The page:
02 October 2007

I recommend CORNBREAD (and Jeremy Jackson)

I read Alone in the Kitchen with an Eggplant last weekend. There are some great essays in the collection. I especially enjoyed the contributions from Steve Almond (so far, Steve has never done me wrong), Ann Patchett, Laurie Colwin, Jeremy Jackson, and the woman who wrote about being an asparagus superhero (can't remember her name). One of the recurring themes was that when people eat alone, they eat the same things again and again. Because they can. They like it. I completely understand this. Sometimes I wake up in the morning, feeling so pleased with my life, because I can eat my favorite potato salad every day for every meal that week and no one will complain or tell their teachers who would then have my home investigated by social services because of it.

One of my favorite essays was by Jeremy Jackson. I think I developed a little bit of a crush on Jeremy Jackson when I was reading his essay about black beans and cornbread, even though he looks like he's about 12-years-0ld. And I think I can only refer to him by both names. Jeremy Jackson. I looked him up, and it turns out that Jeremy Jackson's pen name is Alex Bradley, and I've read his YA novel, 24 Girls in 7 Days. It's a mildly popular book in our library. I think it's okay. Jeremy Jackson's nonfiction writing is wonderful, though. As soon as I read his essay, I ordered one of his cookbooks, The Cornbread Book: A Love Story with Recipes for the library (ahhhh, sweet 600 buying power). It won a James Beard Award, so I feel justified.

Also inspired by Jeremy Jackson's essay, I made a pan of cornbread to go with my lentil soup this weekend. (There are only two ways I enjoy eating lentils--cooked up with sausage and rosemary or in the soup I made Saturday. In high school, I requested that my mom never make lentils on Mondays, because I couldn't handle eating a food so closely related to dirt on a day that was already a challenge for me.) Delightful. I didn't have enough cornmeal, so my cornbread had more flour than it was supposed to, which gave it an unexpectedly springy, creamy texture. I kind of grooved on it. Very comforting on a cold day.


emily said...

Per your recommendation, I just spent some quality time looking up Jeremy Jackson on ye olde Internet. I think you should find him, meet him, and date him (I won't commit you to marriage just yet).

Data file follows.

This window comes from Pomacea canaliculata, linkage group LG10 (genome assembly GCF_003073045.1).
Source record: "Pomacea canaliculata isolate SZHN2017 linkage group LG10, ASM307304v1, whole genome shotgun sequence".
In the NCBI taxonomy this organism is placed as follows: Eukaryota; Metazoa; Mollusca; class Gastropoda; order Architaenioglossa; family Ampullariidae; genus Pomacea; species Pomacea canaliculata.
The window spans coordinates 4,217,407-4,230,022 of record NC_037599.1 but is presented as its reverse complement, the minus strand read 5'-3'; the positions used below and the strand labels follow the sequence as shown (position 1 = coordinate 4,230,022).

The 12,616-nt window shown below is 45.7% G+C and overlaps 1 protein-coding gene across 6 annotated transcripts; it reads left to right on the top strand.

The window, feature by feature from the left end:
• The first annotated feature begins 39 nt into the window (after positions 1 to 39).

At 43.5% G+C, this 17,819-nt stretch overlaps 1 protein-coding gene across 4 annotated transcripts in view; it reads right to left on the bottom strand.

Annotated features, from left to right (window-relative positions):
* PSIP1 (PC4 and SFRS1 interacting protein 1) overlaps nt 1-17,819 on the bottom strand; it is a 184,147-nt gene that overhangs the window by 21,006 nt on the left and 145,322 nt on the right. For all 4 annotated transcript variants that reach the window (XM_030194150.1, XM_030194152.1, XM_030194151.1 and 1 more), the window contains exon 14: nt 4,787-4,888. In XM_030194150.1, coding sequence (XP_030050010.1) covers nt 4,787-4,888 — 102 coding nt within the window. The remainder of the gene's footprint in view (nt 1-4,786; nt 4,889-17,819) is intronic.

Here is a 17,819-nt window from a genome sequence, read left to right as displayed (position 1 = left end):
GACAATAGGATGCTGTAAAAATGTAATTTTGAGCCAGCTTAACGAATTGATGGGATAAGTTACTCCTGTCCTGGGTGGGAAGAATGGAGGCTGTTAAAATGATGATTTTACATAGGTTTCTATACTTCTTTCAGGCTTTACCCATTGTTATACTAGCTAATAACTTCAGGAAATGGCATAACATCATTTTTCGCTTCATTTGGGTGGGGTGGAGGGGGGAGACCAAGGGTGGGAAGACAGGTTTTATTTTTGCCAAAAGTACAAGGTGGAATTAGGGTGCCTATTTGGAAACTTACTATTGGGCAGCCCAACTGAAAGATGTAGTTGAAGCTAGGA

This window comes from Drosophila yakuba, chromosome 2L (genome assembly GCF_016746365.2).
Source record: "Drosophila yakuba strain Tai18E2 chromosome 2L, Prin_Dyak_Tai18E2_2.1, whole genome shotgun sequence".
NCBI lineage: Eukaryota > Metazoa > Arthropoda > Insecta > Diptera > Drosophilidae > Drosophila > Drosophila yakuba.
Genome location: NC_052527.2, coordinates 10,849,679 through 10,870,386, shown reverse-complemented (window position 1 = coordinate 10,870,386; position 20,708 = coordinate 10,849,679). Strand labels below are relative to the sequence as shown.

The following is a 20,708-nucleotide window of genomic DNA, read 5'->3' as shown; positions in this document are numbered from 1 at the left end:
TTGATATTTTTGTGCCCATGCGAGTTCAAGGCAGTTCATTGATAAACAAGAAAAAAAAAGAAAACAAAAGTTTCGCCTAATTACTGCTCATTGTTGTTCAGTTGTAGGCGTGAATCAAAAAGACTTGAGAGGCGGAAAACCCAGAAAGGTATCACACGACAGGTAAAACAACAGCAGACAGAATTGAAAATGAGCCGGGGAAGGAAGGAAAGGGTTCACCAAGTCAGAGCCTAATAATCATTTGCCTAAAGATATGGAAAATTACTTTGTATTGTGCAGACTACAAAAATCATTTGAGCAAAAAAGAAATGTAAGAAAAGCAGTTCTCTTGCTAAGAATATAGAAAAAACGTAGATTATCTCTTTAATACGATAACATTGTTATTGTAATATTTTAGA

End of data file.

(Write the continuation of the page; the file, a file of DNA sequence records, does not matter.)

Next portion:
I'm very intrigued by the cornbread book and will now proceed to hunt it down in my county's library system.

However, the book I'm most looking forward to finding is "Desserts that have killed better men than me." How could that not be great?

Rebekah said...

I have a love/hate thing with lentils, as you know. I made the mistake of making a crockpot full of lentil soup a month ago. That was tough to get through, let me tell you. I eventually added some Italian sausage and spinach to the mix. It helped, but those were still dark days. In the midst of them I did some lentil research and found out what an amazing food source it is, so that made me feel a little guilty about turning my nose up at them. One of the oldest cultivated crops in the world? Chock-full of more protein than most other vegetables? My favorite bit of research that I came across said that lentils have a distinctive 'earthy' taste. That's a nice way of say they taste and look like dirt. All that glitters is not gold I guess.

MP said...

I love corn bread too, and since you wrote this I have been dying to make some. I finally did last night and dipped it in my chili. Although the main purpose was to have it with honey-butter so I promptly ate two large pieces for dessert!

Kirsten said...

you are right Jeremy Jackson, a.k.a Alex Bradley, does look like he is 12 years old. But if the man child can make cornbread he is alright in my book.

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